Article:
A few minutes later, uncle appeared with a rabbit in his hand. In the light of the lamp, we were disappointed to see the wild rabbit, grey and ugly. We thought the creature would be more magnificent than its caged country cousins. But this one was shattered and shapeless.

Kunjubaby Uncle’s single-barrel gun was an object of admiration for us kids. On every train journey to Bheemandi during vacations, we would look forward to handling the cold steel as much as caressing the crown of the dead deer on the wall. Valiant tales were associated with the weapon which stood guard on a corner of the bedroom.

Equally intriguing was a scar that stretched from his right knee to ankle. He has told us the tale of a pig hunt. The animal had already chewed a crude bomb planted by a protective farmer when Kunjubaby uncle pumped two rounds of splinters into it from the safety of a treetop. Wild boars, like elephants, keep a vengeful memory even after they lose half the face. When the animal was a few metres away facing a group of men armed with clubs and spears, the shooter left his vantage position. The next thing he remembers is the tiny eyes turning to him and he flying over bamboo clusters. His calf was torn up by the deadly horn. The beast struck again and collapsed.

Being the only gun-owner in the settler's village bordering an unforgiving forest, Kunjubaby uncle was essential in all confrontations. Though the deer trophy was a gift to his father from another hunter, the sharp winding horns of a boar tucked below the roof tiles were earned by him. His loyal dog always guarded him from the edgy prey until it was split open by a boar one night when there was no hunt.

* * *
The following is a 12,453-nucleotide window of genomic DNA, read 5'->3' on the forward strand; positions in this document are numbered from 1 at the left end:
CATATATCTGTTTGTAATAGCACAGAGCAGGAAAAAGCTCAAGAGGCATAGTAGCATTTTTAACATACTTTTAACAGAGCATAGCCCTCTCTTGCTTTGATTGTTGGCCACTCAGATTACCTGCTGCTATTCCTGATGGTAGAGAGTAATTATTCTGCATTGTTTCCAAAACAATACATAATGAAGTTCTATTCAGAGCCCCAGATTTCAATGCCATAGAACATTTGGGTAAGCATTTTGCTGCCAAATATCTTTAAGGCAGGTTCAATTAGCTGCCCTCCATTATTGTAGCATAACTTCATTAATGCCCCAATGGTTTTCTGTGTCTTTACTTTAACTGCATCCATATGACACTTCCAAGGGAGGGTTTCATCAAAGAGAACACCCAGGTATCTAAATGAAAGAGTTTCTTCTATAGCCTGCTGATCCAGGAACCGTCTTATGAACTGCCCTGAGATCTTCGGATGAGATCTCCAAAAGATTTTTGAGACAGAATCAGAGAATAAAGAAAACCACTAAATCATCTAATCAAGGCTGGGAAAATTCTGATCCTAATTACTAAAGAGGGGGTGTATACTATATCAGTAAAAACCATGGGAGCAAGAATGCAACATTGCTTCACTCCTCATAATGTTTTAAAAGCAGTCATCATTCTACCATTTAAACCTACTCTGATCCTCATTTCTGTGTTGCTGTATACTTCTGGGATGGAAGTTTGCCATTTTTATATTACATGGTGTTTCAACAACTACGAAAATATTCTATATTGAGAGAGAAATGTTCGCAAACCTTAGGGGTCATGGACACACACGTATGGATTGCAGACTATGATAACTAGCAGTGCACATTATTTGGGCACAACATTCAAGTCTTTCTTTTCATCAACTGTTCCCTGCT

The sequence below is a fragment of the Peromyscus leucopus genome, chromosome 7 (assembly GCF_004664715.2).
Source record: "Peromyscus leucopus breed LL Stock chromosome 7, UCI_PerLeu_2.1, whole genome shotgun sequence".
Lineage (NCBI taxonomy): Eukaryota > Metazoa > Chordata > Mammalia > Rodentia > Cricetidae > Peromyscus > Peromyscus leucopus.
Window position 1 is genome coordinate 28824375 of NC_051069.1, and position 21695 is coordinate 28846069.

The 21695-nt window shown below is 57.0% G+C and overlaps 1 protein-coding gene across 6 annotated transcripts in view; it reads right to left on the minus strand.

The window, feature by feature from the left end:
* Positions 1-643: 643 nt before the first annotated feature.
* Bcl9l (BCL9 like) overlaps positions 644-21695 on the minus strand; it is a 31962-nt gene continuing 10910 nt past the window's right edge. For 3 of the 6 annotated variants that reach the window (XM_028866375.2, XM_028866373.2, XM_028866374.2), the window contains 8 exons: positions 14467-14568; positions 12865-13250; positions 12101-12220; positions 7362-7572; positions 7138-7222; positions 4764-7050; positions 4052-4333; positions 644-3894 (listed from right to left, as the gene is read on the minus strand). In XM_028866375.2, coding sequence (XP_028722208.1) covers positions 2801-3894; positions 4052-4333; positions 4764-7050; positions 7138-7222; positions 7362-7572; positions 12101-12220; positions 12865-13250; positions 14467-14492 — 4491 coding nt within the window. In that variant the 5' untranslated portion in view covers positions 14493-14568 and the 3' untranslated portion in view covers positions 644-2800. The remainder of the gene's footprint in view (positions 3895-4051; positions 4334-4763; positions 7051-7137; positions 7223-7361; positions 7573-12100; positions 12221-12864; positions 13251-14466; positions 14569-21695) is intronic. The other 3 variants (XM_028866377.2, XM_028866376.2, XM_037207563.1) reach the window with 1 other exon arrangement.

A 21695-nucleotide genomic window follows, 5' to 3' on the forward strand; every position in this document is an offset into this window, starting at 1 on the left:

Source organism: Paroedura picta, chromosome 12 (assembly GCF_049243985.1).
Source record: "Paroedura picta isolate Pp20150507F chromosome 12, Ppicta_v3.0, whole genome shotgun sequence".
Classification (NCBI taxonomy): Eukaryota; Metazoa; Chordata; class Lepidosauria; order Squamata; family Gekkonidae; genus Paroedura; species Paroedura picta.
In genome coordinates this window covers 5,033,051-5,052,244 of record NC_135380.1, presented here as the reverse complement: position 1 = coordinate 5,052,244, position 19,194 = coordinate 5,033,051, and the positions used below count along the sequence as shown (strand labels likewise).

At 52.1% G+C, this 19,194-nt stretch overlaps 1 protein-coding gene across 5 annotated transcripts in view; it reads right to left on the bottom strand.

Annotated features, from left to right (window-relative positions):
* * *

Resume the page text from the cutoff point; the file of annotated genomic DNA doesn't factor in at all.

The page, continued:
Boars dig out tuber at night. Some drink the cashew wash, fermented to be distilled into a fiery drink, and leave the villagers with a story to tell. It was a Good Friday. The jar of wort was to be distilled the next day and guzzled down god-fearing mouths that had gone dry for 40 days. Since boars don't respect Lent, one of them dug out the ferment. The two-ton tipsy animal hit the town, which is dont called a city despite having a church, a clinic, a toddy shop, a clothe shop and half a dozen provision stores. Villagers who had gone home after a ritualistic enactment of Crusifixion were back in action.

The boar got into the shallow river, beside the ford that leads to Kunjubaby uncle's house. It was not long before a spray of iron balls cut through its barrel neck. But the shell couldn’t breach the thick layers of fat . It turned around and chased the hunters. Uncle fired twice again but the beast refused to die. It just kept going upstream. Everyone had given up hope of a feast when the local madman confronted the boar. He hacked the tired animal's heel. Hunters shared the booty and went home to tell the tale to future generations.

Binu suddenly left the tarred road and turned left into the dark sea of tea bushes. We followed him at close range through the slush. We crossed a couple of barbwires with the help of Sellam’s warning and Hari’s failing torch. We halted for a quick smoke. Not even one animal, Binu murmured.